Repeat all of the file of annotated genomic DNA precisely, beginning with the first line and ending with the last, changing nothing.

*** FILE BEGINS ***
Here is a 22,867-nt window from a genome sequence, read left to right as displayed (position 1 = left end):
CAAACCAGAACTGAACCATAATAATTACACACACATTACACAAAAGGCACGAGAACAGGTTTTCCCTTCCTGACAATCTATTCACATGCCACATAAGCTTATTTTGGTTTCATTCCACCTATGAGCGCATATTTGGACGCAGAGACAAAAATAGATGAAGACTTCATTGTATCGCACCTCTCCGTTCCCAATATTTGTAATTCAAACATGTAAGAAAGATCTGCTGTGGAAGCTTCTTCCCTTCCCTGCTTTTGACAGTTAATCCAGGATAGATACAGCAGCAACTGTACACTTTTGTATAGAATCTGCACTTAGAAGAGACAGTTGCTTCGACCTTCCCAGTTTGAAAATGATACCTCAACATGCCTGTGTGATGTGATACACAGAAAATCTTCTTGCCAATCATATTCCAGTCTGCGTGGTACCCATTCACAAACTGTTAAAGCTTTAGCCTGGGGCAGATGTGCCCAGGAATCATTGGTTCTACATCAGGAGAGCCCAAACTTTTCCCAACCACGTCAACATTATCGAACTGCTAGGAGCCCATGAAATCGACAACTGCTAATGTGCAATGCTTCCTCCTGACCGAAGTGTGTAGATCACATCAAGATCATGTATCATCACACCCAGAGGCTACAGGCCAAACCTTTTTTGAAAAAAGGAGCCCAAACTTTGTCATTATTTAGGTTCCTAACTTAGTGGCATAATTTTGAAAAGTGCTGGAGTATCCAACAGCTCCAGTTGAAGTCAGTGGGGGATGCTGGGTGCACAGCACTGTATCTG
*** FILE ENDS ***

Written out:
Here is a 22,867-nt window from a genome sequence, read left to right as displayed (position 1 = left end):
CAAACCAGAACTGAACCATAATAATTACACACACATTACACAAAAGGCACGAGAACAGGTTTTCCCTTCCTGACAATCTATTCACATGCCACATAAGCTTATTTTGGTTTCATTCCACCTATGAGCGCATATTTGGACGCAGAGACAAAAATAGATGAAGACTTCATTGTATCGCACCTCTCCGTTCCCAATATTTGTAATTCAAACATGTAAGAAAGATCTGCTGTGGAAGCTTCTTCCCTTCCCTGCTTTTGACAGTTAATCCAGGATAGATACAGCAGCAACTGTACACTTTTGTATAGAATCTGCACTTAGAAGAGACAGTTGCTTCGACCTTCCCAGTTTGAAAATGATACCTCAACATGCCTGTGTGATGTGATACACAGAAAATCTTCTTGCCAATCATATTCCAGTCTGCGTGGTACCCATTCACAAACTGTTAAAGCTTTAGCCTGGGGCAGATGTGCCCAGGAATCATTGGTTCTACATCAGGAGAGCCCAAACTTTTCCCAACCACGTCAACATTATCGAACTGCTAGGAGCCCATGAAATCGACAACTGCTAATGTGCAATGCTTCCTCCTGACCGAAGTGTGTAGATCACATCAAGATCATGTATCATCACACCCAGAGGCTACAGGCCAAACCTTTTTTGAAAAAAGGAGCCCAAACTTTGTCATTATTTAGGTTCCTAACTTAGTGGCATAATTTTGAAAAGTGCTGGAGTATCCAACAGCTCCAGTTGAAGTCAGTGGGGGATGCTGGGTGCACAGCACTGTATCTG